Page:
• Drought is a possible cause of blossom end rot in container plants, although magnesium deficiency may be a secondary cause. Epsom salts provide magnesium and can reduce the risk of blossom end rot. Don’t overdo it, though. Too much fertilizer can cause other problems. Dilute one tablespoon of Epsom salts in a gallon of water and sprinkle the mixture on their leaves after transplanting Tomato plants, as well as when the plants start producing flowers and fruits.

Blossom end rot on Tomatoes in Greenhouse

Tomatoes are delicious and will thrive in the greenhouse. They require a little more care than some of the other growing herbs. You’ll need to take more steps to ensure your Tomatoes get bigger and stronger. Especially those grown in greenhouses, blossom end rot is a common problem for Tomatoes and Peppers. It is caused by irregular watering and excessive drying in the roots. This is often a common problem of plants growing in bags that are not adequately watered.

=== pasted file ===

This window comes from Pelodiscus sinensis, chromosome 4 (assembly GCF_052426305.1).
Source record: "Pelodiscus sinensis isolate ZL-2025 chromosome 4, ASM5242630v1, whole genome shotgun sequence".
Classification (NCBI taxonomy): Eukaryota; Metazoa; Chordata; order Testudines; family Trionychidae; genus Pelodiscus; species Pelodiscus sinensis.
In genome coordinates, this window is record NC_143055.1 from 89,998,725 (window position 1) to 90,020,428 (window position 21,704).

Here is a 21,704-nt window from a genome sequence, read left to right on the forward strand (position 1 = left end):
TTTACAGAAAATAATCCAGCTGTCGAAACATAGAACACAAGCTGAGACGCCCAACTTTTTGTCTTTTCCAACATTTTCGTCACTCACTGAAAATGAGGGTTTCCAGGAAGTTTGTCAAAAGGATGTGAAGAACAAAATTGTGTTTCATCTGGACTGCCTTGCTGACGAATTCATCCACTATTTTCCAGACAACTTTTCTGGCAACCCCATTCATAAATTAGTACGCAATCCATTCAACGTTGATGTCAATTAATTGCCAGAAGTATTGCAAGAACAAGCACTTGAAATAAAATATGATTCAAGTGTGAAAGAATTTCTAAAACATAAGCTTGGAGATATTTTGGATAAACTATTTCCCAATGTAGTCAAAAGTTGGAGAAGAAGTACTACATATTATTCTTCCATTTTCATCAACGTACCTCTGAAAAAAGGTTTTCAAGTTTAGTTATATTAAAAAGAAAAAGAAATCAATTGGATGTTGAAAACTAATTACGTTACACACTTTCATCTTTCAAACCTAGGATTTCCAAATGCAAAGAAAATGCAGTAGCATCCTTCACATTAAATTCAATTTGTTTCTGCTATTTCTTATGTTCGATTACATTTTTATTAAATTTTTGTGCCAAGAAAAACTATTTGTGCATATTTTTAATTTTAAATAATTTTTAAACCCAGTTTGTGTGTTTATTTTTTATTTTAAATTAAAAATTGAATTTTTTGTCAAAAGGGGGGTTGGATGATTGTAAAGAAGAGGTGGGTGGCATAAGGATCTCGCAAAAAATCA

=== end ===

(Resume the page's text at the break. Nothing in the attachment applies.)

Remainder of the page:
In case you missed it: How to Grow Tomatoes from Seeds: Starting from Scratch, A Beginners Guide to Indoors, Outdoors, and in Pots

Tomato plants
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How to fix blossom end rot in greenhouse

  • Open the doors on warm days, use proper shading, and try not to go over the plant, as this can reduce airflow. Even when it’s grey and dull, you’ll usually have to leave the doors open for ventilation at this time of year.
  • When you water your Tomato plants, try to make sure you pour water near the soil and roots, where water is needed, instead of wetting the leaves.